The good folks over at CEMES are running a lecture series on the “New Political Right in Continental Europe“. What’s even better: they have kindly invited me to talk about Germany. Here is the abstract of my presentation:
For decades, Germany has been a tough ground for the Radical Right. Support for right-wing parties such as the DVU, NPD, or REP was inconsistent and mostly confined to the local and regional levels, chiefly because these parties remained tied to National Socialism, rendering them unpalatable to (most) voters. This has changed with the rise of the new “Alternative for Germany” (AfD), which, in September 2013, only months after its inception, came tantalisingly close to the five-percent threshold in the 2013 General election. Since then, the AfD has entered ten state parliaments and seems firmly on its way to become a national political force that will, at a minimum, make coalition formation much more difficult. This talk aims at giving an overview of the party, its relationship with the wider right-wing sector in Germany, and its position vis-a-vis other Radical Right parties in Europe.
The result of yesterday’s regional election in Mecklenburg-West Pomerania (aka Mecklenburg-Vorpommern for the initiated or Meck-Pomm for the impatient) was not a surprise, but still a shock to many. I wrote a short article for the LSE’s EUROPP blog.
Angela Merkel’s CDU came third behind the Alternative for Germany (AfD) and the German Social Democrats (SPD) in elections in Mecklenburg-West Pomerania on 4 September. Kai Arzheimer writes that wh…
Head over to EUROPP – The AfD’s second place in Mecklenburg-West Pomerania illustrates the challenge facing Merkel in 2017 for the full article.
In a press statement this morning, the AfD’s deputy leader Alexander Gauland (who is also head of the party’s chapter and the parliamentary party in the Eastern state of Brandenburg) has demanded a (temporary) ban on Muslims seeking refuge in Germany “until all asylum seekers in Germany have been registered, checked upon, and have their applications processed”. No, I don’t know how this should work in practice (if it was constitutional) either. But it’s nice step towards the Trumpification of European Politics.
Here is the (German language) source.
1st guest blog ever:
Nach dem Brexit-Referendum bringen alle denkbaren Modelle für eine Neuregelung der Beziehungen zwischen Großbritannien und der Europäischen Union Nachteile: für Deutschland, für die EU – und besonders für Großbritannien selbst. Ein Verbleib Großbritanniens im Europäischen Wirtschaftraum (auch als „norwegisches Modell“ bezeichnet) wäre dabei für alle Beteiligten höchstwahrscheinlich mit den geringsten ökonomischen Kosten verbunden. Der Binnenmarkt – einschließlich der für London zentralen Finanzdienstleitungen – bliebe den Briten ohne größere Einschränkungen erhalten. Allerdings müsste Großbritannien nach wie vor einen Beitrag zum EU-Haushalt leisten und weitgehende Personenfreizügigkeit für EU-Bürger hinnehmen, ohne dabei die Regeln des Binnenmarktes mitzubestimmen. In gewissem Sinne würde Großbritannien damit mehr Souveränität abgeben als durch eine EU-Mitgliedschaft. Somit ist das ökonomisch Wünschbare kaum mit den politischen Zielen der „Brexiteers“ in Einklang zu bringen. Auch das Referendum befreit Großbritannien nicht von diesem grundsätzlichen „trade-off“.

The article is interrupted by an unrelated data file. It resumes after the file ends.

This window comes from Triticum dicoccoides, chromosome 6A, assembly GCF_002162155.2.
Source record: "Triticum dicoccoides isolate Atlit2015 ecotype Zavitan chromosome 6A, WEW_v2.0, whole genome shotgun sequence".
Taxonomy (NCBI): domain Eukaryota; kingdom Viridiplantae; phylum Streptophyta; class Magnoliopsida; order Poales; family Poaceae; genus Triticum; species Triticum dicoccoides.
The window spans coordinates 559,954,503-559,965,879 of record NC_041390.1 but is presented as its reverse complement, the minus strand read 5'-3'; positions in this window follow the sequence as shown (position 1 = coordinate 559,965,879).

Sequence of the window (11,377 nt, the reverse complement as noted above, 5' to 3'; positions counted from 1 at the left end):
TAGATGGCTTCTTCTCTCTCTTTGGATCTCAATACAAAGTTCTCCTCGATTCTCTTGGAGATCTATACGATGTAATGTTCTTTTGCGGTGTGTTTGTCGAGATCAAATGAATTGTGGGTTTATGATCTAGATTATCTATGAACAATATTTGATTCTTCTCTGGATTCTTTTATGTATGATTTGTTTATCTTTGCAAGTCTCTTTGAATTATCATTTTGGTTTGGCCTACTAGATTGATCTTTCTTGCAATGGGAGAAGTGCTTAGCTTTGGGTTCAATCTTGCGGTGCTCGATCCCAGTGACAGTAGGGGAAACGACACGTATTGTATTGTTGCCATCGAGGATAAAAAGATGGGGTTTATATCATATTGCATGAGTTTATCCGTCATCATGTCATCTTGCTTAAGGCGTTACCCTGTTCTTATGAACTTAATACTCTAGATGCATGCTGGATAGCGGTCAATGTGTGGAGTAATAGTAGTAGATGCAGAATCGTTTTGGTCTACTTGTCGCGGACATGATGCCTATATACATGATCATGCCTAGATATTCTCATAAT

Professur für Internationale Politik
Ko-Direktor des Jean Monnet Centre of Excellence “Europe in Global Dialogue”
An update on the state of the Handbook of Electoral Behaviour
The forthcoming Sage Handbook of Electoral Behaviour has just “moved into production”. That is certainly a good thing, but no, I don’t know what that entails exactly either. Editing such a tome is great fun if you observe a small set of simple rules:
- Pick great authors whose work doesn’t need editing in the first place.
- Work with great colleagues who do the remaining bits of heavy lifting, and
- try not to get in their way.
Thanks to my following these golden rules, the book should be out in late 2016.
Draft chapter: Electoral Research and Technology – free for now
My own contribution has been rather modest: I’ve penned a (and finally revised) a chapter on electoral research and technology. That again was a fun exercise, as I’m going on and on about about the highly seductive structure of multi-level and other complex data, the joy of social network analysis, the temptation of spatial regression, and even (in passing) the adventures of Bayesian statistics. The cool thing about being one’s own editor is that there is not much editorial interference.
Now that the book is in “production” (see above), it should be out by the end of the year, but you can read the draft of “Psephology and Technology, or: The Rise and Rise of the Script-Kiddie” here. Heck, there is even a Psephology and Technology available for download.